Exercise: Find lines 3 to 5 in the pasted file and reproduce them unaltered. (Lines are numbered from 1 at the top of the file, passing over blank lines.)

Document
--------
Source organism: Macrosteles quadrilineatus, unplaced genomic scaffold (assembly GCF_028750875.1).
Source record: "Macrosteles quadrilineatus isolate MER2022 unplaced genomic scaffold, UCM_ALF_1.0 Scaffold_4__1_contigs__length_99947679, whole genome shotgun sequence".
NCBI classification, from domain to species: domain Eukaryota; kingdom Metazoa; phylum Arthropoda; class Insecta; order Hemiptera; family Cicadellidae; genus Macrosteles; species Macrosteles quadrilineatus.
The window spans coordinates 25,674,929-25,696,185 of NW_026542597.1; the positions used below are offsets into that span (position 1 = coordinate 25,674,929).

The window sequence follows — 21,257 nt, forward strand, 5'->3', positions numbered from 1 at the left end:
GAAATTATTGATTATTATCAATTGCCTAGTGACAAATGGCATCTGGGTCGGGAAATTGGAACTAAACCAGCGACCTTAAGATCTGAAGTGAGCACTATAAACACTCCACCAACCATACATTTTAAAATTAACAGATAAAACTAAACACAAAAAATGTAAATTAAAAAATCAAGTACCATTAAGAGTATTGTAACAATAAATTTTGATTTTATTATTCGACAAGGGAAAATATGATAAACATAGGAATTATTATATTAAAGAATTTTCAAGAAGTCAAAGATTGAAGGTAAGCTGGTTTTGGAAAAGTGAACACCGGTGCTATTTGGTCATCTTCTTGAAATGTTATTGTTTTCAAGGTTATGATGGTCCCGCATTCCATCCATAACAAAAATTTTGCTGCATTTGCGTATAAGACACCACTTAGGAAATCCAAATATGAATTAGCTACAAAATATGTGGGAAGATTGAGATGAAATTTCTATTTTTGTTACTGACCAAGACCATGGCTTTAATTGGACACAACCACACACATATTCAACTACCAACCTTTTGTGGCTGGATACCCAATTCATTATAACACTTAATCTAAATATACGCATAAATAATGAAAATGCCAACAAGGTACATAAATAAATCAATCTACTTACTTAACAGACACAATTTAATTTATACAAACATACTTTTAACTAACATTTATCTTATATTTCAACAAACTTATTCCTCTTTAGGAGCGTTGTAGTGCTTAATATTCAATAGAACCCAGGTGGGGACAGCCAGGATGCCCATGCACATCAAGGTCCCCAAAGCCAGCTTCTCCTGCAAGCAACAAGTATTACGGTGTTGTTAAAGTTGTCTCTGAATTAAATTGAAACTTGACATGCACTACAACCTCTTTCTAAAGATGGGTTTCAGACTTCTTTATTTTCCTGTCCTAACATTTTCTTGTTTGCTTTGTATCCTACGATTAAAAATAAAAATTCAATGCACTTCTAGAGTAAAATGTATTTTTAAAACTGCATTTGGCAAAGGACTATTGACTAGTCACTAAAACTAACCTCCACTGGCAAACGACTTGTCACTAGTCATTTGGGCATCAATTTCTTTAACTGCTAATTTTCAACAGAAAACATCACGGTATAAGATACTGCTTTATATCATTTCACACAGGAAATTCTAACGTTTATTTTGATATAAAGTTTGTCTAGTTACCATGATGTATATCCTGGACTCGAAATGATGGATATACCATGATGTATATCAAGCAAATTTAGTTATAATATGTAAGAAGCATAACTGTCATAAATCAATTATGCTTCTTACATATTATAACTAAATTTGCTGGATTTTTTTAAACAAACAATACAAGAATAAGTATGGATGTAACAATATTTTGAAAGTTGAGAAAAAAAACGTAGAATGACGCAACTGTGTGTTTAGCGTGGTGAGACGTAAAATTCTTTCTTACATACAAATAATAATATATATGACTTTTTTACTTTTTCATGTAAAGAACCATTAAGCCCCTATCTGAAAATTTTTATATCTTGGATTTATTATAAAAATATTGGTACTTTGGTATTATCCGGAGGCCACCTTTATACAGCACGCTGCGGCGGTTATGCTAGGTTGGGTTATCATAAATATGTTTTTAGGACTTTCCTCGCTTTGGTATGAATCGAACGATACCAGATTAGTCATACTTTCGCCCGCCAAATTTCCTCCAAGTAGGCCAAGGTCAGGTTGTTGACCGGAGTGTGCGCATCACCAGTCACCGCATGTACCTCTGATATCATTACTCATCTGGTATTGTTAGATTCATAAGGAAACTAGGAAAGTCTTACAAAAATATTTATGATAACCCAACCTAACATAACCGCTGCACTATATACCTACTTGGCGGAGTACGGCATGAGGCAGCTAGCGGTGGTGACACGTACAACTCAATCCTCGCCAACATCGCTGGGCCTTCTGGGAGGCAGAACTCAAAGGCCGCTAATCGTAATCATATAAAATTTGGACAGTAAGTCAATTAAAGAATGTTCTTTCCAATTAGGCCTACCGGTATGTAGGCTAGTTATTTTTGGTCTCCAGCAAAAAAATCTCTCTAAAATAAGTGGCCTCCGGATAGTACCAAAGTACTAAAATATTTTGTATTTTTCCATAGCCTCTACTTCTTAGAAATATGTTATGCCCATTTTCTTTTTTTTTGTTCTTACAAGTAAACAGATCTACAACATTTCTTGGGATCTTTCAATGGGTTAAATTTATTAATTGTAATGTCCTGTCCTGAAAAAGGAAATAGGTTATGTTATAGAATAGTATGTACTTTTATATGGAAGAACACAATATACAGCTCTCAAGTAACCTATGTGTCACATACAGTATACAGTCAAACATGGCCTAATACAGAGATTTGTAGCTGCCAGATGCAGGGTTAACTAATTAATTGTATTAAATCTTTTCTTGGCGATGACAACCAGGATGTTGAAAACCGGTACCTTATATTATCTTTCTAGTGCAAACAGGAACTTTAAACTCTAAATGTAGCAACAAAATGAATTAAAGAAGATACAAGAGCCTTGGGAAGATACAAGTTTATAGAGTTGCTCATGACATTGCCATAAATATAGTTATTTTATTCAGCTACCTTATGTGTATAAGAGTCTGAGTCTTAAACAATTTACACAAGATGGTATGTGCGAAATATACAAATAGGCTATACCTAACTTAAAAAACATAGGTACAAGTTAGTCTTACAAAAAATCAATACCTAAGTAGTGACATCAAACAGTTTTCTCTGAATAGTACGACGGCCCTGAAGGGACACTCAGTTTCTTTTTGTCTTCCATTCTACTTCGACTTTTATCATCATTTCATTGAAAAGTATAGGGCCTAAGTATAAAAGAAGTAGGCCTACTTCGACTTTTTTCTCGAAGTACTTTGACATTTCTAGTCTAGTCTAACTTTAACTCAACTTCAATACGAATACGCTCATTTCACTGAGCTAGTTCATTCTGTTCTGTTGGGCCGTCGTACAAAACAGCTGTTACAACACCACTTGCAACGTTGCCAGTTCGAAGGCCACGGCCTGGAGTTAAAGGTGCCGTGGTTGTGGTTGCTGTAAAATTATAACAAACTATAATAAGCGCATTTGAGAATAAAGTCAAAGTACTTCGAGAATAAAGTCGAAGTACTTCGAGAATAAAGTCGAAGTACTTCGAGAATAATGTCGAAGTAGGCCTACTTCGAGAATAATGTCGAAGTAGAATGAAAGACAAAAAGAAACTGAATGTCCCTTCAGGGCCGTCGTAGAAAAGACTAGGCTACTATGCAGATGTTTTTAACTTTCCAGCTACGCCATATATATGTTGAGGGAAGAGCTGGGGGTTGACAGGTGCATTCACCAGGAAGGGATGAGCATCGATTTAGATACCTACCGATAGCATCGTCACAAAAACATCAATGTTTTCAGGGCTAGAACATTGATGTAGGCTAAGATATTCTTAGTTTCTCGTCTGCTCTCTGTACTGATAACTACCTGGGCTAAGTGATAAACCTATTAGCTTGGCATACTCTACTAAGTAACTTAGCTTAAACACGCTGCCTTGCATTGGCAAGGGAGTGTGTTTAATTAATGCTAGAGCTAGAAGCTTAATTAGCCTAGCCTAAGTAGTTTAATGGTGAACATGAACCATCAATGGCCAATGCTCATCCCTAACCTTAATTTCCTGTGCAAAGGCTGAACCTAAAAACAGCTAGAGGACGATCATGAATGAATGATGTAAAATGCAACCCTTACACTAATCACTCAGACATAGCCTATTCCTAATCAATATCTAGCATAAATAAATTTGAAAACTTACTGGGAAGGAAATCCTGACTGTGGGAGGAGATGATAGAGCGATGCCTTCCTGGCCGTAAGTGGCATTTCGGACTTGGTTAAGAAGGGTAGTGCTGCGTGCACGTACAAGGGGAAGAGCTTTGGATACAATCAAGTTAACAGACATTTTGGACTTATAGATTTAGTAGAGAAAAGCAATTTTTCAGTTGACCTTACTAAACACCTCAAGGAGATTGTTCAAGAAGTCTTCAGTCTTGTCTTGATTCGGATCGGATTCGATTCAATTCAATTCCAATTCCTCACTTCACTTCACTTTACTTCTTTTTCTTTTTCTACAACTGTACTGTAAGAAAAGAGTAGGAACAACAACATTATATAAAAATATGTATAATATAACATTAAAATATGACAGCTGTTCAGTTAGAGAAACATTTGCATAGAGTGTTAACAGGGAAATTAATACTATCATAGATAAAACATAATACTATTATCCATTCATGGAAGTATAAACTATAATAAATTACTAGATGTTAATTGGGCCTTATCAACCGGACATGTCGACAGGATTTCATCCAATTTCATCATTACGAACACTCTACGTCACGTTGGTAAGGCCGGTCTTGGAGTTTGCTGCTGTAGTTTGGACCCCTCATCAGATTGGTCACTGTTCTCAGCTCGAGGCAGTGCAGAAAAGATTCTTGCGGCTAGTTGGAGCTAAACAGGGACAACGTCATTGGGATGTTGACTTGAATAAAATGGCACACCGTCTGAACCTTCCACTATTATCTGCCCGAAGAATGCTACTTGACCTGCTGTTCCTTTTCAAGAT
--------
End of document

NCBI classification, from domain to species: domain Eukaryota; kingdom Metazoa; phylum Arthropoda; class Insecta; order Hemiptera; family Cicadellidae; genus Macrosteles; species Macrosteles quadrilineatus.
The window spans coordinates 25,674,929-25,696,185 of NW_026542597.1; the positions used below are offsets into that span (position 1 = coordinate 25,674,929).

The window sequence follows — 21,257 nt, forward strand, 5'->3', positions numbered from 1 at the left end: